Williamson County saw another day of lower COVID-19 positive cases than in the past few weeks prior.

Only 49 new cases were recorded by the state Wednesday, with the overall tally in Williamson now up to 2,648 overall. A 19th death was noted as well. 

31,717 negative tests have been conducted thus far in the county. 

The Tennessee Department of Health has reported a total of 84,417 cases of COVID-19 across the state, up 2,473 cases since Tuesday on 25,582 new test results.

Of the total cases, 49,748 people have recovered, 3,907 have been hospitalized and 888 have died — up 1,896, 109 and 17, respectively, from the numbers 24 hours earlier. 

The number of active cases in Tennessee has risen 45 percent in the past two weeks, a slightly slower rate of growth than a few weeks ago. On Wednesday, the state reported an all-time high of 33,781 residents currently infected with the virus. 

The number of patients hospitalized with COVID-19 has risen more than 28 percent in the past two weeks with 1,059 people hospitalized throughout 103 facilities statewide. Another 392 individuals hospitalized are awaiting test results.

In terms of capacity, the state reports that 19 percent of inpatient beds and 16 percent of ICU beds remain available. Nearly 67 percent of the state's ventilator supply — which was low in March until officials acquired about 1,000 more — is still available. 

AAC lab launches testing

The local toxicology laboratory owned by American Addiction Centers has added its resources to the region’s COVID-19 testing capacity. The company said Wednesday that its Brentwood lab at 500 Wilson Pike Circle can administer tests weekdays from 8 a.m. to 4 p.m. and promises turnaround times of between 24 hours and the end of the following day.

The Addiction Labs team also has the ability to conduct on-site testing at businesses, schools, gyms and other venues for groups of at least 20 people. People looking to get tests are required to wear a face mask and bring a copy of their insurance card and photo ID. (The company says it will work with people without insurance to use a government-provided portal to cover costs.) Tests conducted with a doctor’s order are free.

“Our test looks at three gene targets where other tests may only look at one gene target,” said Dr. Mark Calarco, Addiction Labs CEO. “This means fewer false negatives, which can reduce the spread of the virus by someone who believes they don’t have it.”

White House expert says Nashville needs to take ‘aggressive action’

White House Coronavirus Task Force leader Deborah Birx on Wednesday said outbreaks of COVID-19 that have taken over the South are beginning to spread throughout Tennessee and placed Nashville on a list of 11 cities that need to take aggressive action to stem the spread of the virus.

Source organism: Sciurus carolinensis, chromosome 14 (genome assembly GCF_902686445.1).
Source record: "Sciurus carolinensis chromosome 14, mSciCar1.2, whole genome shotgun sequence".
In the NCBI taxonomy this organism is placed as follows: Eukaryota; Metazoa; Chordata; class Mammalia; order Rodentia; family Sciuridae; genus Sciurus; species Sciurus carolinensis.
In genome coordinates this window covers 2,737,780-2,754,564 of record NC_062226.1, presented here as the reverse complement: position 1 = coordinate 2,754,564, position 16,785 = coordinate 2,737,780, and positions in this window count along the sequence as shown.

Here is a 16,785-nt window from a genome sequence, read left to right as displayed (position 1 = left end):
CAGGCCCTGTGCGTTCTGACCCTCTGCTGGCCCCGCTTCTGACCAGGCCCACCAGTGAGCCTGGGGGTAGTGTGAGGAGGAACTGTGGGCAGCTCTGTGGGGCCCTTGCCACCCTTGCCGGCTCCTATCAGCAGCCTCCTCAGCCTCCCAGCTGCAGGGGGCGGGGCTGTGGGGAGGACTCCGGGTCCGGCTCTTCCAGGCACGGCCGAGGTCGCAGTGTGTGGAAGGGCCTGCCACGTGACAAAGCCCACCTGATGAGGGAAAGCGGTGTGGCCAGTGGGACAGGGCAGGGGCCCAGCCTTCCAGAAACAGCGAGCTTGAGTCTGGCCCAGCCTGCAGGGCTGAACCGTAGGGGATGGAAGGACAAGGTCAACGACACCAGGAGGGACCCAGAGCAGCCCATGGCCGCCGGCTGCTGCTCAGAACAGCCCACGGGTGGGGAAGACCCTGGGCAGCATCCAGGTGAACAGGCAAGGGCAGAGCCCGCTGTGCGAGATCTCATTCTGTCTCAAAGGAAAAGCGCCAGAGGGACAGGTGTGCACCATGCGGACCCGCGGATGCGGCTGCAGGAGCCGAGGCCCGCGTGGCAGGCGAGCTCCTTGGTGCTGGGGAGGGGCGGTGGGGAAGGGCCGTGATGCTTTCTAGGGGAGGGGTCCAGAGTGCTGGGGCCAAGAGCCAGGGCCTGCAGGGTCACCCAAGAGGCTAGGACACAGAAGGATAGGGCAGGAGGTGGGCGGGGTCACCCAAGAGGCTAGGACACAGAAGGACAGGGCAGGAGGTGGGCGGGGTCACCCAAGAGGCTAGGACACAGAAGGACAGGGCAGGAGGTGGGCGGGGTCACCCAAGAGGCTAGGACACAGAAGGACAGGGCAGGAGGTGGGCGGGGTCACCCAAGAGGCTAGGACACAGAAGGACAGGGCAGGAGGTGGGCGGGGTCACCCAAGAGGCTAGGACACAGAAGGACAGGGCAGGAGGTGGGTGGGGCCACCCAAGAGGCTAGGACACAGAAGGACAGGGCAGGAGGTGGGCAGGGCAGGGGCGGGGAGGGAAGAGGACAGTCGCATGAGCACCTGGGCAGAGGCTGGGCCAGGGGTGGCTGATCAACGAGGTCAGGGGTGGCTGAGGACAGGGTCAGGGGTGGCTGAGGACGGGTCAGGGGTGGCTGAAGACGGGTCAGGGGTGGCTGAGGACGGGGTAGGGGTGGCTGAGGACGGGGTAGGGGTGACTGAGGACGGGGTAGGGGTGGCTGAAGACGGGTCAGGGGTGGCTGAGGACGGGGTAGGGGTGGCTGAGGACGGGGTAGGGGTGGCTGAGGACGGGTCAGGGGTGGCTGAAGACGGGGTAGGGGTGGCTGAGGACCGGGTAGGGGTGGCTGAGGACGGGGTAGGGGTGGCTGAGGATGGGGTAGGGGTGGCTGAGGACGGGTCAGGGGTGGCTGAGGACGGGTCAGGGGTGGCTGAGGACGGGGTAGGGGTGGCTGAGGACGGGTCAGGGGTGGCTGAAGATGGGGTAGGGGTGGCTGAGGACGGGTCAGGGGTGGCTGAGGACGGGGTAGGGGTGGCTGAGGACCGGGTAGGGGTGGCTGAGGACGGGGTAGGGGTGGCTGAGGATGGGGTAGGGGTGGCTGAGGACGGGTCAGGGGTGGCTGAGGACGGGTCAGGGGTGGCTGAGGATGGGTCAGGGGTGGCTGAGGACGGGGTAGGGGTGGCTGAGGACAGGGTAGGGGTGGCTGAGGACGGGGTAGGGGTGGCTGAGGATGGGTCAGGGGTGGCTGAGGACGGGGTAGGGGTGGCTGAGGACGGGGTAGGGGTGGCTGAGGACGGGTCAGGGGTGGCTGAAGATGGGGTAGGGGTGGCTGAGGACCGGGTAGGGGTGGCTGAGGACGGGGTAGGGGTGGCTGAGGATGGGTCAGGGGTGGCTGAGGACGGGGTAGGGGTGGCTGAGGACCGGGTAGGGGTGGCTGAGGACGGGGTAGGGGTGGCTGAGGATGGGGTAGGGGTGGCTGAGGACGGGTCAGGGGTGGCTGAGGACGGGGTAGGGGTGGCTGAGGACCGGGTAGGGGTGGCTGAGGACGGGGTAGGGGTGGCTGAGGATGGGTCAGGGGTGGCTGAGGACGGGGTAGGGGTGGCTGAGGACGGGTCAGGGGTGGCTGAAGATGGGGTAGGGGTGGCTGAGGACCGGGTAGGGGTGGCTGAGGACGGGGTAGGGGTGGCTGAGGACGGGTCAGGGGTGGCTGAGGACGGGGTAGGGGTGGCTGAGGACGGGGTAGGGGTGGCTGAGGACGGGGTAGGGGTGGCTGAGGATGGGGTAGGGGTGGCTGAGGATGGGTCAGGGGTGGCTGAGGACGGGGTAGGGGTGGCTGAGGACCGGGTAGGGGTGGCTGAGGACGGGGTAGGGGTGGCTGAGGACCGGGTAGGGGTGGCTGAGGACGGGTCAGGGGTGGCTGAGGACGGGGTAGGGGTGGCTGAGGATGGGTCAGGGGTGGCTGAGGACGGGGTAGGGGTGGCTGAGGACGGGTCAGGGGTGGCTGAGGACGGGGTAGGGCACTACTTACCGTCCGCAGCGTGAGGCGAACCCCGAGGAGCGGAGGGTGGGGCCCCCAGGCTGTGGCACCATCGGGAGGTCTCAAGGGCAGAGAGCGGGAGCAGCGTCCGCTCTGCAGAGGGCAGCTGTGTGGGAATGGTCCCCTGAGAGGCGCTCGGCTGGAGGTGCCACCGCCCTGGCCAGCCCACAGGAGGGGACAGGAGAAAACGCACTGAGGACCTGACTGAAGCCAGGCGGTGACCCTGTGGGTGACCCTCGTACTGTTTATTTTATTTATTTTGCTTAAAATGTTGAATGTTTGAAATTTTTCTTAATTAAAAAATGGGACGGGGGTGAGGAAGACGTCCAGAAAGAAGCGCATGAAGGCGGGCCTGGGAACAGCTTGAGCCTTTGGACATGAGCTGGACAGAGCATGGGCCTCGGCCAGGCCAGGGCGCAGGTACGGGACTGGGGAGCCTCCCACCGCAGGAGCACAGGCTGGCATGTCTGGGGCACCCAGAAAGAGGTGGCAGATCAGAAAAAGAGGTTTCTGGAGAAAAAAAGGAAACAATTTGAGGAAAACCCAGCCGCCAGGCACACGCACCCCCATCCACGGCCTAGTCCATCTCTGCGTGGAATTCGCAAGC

Birx said it is critical these areas — other cities listed include Baltimore, New Orleans, Indianapolis and St. Louis — take up evidence-based mitigation strategies, such as ordering mask mandates and ensuring social distancing, or face surges in new cases similar to what has stretched hospital capacity limitations like in some areas of Texas and Florida.

She said the biggest indicator to needing to take stronger action against the virus is a deviation in the region’s positivity rate. Nashville’s positivity rate has grown to up to 17 percent in the past month as testing increases across the county, helping lift the overall positivity rate to 12.2 percent. 

“When you first see that increase in test positivity, that is when to start the mitigation efforts,” she said in an audio recording obtained by Public Integrity. “I know it may look small and you may say, ‘That only went from 5 to 5-and-a-half [percent], and we’re gonna wait and see what happens.’ If you wait another three or four or even five days, you’ll start to see a dramatic increase in cases.”

Election official optimistic about pandemic voting

Tennessee Secretary of State Tre Hargett told a U.S. Senate committee that he is optimistic about the ability of election officials across the state to safely conduct this year’s elections as the coronavirus continues to spread.

While many states have moved to mass mail-in voting — both permanently and in response to the pandemic — Hargett and other Tennessee leaders have pushed back on that idea. Hargett said that Tennessee voters “love to cast a ballot in person.”

Since early voting for the Aug. 6 primaries started last week, Hargett said he has visited election sites in 10 counties and plans to visit more this week. He applauded work by local officials to distribute protective equipment and sanitize touchpoints at polling places.

“Without fail, every person said, ‘I felt very safe coming to vote,’” Hargett said.

The secretary of state thanked the senators for election assistance funds previously allocated and asked that any future funds be distributed with no strings attached.

“It would not be appropriate, nor do we need to federalize, the administration of our elections,” Hargett said. “One size does not fit all when it comes to elections.”

Though a state judge required Tennessee election officials to expand absentee voting during the pandemic, a federal judge recently declined to block state laws that place restrictions on how people can vote by mail in Tennessee.

Despite the state court's order, Hargett confirmed that his office does not consider "fear of contracting coronavirus" a valid excuse for absentee voting, to which Maine Sen. Angus King said, "That's pitiful."

This post originally appeared in our sister publication, the Nashville Post

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